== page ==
Wednesday, February 8, 2023

Emily Wilde's Encyclopaedia of Faeries by Heather Fawcett

I was so thrilled to be contacted by Penguin Randomhouse to review Encyclopedia of Faeries.  Such a sweet, cozy new series.


A curmudgeonly professor journeys to a small town in the far north to study faerie folklore and discovers dark fae magic, friendship, and love, in this heartwarming and enchanting fantasy.

Cambridge professor Emily Wilde is good at many things: She is the foremost expert on the study of faeries. She is a genius scholar and a meticulous researcher who is writing the world’s first encyclopaedia of faerie lore. But Emily Wilde is not good at people. She could never make small talk at a party—or even get invited to one. And she prefers the company of her books, her dog, Shadow, and the Fair Folk to other people.

So when she arrives in the hardscrabble village of Hrafnsvik, Emily has no intention of befriending the gruff townsfolk. Nor does she care to spend time with another new arrival: her dashing and insufferably handsome academic rival Wendell Bambleby, who manages to charm the townsfolk, get in the middle of Emily’s research, and utterly confound and frustrate her.

But as Emily gets closer and closer to uncovering the secrets of the Hidden Ones—the most elusive of all faeries—lurking in the shadowy forest outside the town, she also finds herself on the trail of another mystery: Who is Wendell Bambleby, and what does he really want? To find the answer, she’ll have to unlock the greatest mystery of all—her own heart.


What a delightful book! I didn't expect to like this as much as I did, and honestly about half way through I almost gave up. The book is a bit slow paced at the beginning, so grab yourself a nice cup of tea, a comfy blanket and settle in.

This story is written like a journal, and you get Emily's version of her travels, and her stay at Hrafnsvik. Each chapter starting off with the date, and then a recount of what happened to her each day. She leaves footnotes, that further explain in greater detail about history, lore, or any other bit of information about dryadology.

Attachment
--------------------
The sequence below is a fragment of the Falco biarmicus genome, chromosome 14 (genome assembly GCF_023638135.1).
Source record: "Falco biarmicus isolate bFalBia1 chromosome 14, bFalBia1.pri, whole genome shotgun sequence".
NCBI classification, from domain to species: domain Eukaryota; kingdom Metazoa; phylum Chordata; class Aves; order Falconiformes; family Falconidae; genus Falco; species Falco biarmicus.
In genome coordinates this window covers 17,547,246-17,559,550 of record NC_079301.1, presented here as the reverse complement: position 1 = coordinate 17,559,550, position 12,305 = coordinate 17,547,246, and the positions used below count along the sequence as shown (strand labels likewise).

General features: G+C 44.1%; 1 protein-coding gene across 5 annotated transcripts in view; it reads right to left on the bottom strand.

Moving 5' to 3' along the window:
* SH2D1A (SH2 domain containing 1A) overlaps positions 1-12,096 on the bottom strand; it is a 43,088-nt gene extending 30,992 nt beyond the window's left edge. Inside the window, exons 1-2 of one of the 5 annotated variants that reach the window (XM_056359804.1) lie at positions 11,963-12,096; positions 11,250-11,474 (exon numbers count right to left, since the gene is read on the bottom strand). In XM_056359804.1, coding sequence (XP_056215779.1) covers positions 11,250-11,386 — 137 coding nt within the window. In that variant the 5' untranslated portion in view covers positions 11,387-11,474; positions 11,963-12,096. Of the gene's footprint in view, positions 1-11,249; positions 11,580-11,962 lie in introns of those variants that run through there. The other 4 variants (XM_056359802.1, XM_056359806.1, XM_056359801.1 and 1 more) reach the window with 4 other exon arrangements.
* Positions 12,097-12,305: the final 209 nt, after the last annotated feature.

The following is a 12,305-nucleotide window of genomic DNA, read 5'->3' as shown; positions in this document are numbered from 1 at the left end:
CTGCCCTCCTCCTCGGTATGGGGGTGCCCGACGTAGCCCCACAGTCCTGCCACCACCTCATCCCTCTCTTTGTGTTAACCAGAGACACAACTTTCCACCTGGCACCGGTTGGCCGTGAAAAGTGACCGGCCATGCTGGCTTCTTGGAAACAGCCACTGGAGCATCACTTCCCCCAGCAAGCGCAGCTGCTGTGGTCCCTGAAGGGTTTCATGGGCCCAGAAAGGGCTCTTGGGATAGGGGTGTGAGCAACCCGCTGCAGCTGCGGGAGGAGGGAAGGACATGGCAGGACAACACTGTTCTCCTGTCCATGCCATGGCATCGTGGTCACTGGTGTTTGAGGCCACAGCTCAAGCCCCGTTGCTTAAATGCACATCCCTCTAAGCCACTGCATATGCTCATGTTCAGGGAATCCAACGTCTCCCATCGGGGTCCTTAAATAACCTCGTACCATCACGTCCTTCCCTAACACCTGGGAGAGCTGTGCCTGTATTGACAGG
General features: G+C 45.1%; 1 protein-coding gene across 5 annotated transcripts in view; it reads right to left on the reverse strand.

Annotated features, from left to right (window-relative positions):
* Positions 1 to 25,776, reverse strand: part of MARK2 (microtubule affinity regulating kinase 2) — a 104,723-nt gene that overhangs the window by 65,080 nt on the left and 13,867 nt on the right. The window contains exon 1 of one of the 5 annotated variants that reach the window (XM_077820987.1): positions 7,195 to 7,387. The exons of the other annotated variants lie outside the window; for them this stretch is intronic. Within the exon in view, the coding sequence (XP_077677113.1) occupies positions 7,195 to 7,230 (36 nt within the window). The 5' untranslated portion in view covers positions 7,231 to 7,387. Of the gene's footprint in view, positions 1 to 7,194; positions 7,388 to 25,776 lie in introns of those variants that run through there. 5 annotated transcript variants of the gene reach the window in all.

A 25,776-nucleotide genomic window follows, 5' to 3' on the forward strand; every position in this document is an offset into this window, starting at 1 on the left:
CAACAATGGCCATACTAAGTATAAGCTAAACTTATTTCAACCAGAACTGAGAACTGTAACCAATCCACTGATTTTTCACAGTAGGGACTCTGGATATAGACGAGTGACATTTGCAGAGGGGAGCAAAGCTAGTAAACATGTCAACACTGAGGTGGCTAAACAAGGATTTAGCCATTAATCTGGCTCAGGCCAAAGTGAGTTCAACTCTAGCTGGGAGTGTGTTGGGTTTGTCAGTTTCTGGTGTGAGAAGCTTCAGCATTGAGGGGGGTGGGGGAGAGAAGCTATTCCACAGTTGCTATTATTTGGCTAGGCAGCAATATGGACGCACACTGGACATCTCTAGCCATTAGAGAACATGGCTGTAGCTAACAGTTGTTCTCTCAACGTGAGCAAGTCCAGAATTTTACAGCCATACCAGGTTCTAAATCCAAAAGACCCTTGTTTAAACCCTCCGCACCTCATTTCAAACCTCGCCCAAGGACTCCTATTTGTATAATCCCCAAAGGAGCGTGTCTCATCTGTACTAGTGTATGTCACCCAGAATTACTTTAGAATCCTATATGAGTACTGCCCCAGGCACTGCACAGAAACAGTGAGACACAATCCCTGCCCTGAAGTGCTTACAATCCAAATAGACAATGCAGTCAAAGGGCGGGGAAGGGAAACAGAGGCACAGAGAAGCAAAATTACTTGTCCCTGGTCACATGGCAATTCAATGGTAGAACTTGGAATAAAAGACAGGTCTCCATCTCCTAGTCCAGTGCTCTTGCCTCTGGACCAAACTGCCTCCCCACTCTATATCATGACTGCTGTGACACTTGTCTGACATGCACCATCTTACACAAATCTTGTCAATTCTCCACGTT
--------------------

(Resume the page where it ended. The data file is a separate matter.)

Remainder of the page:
Emily is so relatable. She is shy, introverted, quirky, with some obvious social anxiety going on.  Girl...I relate! She is oblivious to those around her and what they may be thinking. She makes lots of social mistakes when she arrives at Hrafnsvik, some due to her own awkwardness and some due to a bit of culture shock.  She has her ways with the faeries down's structured and there are clear rules. Give gifts, be careful of bargains, and always keep that coin in your hand to avoid fairy enchantments. It became clear her study of faeries really suited her.

Wendell was adorable as well, and I could tell right off the bat he was smitten with her. He just shows up because he missed their "banter" in the office. He was much more at ease socially, and seemed bring certain strengths Emily's situation. I love how he just brushes off Emily's gruffness, and accepts her in all her quirkiness.

Overall, this story was the sweetest fantasy story I've read in a long time. If you're looking for a fun, clean read with a side of a sweet clean little romance be sure to grab this book.

Emily Wilde's Encyclopaedia of Faeries was published January 10, 2023, and is available on Amazon and Bookshop.

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Disclaimer: I received an advanced copy of this book free for review.  This however does not affect my opinions, as I do not leave a review for each book I receive. There are links to Amazon, clicking these links won't cost you anything but any purchase helps support this blog.  Thanks!

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